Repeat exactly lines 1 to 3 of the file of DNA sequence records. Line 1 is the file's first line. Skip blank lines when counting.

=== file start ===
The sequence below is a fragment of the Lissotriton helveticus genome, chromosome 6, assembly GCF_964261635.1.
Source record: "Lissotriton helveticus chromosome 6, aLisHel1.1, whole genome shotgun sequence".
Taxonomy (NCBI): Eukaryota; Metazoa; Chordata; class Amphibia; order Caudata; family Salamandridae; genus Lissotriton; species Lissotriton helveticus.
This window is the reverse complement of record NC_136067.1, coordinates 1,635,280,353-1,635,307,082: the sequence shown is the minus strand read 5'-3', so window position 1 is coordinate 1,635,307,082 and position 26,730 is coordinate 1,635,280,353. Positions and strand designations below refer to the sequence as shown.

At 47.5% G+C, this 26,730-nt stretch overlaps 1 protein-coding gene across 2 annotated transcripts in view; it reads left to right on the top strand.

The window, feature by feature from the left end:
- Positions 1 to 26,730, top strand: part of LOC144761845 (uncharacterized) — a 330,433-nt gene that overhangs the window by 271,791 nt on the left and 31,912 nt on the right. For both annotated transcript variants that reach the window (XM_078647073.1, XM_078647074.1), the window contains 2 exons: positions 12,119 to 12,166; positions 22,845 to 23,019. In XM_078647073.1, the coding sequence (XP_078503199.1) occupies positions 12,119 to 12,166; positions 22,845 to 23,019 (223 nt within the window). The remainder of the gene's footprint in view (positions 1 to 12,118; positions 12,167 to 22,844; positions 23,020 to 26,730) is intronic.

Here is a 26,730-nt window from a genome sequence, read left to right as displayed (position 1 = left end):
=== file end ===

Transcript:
The sequence below is a fragment of the Lissotriton helveticus genome, chromosome 6, assembly GCF_964261635.1.
Source record: "Lissotriton helveticus chromosome 6, aLisHel1.1, whole genome shotgun sequence".
Taxonomy (NCBI): Eukaryota; Metazoa; Chordata; class Amphibia; order Caudata; family Salamandridae; genus Lissotriton; species Lissotriton helveticus.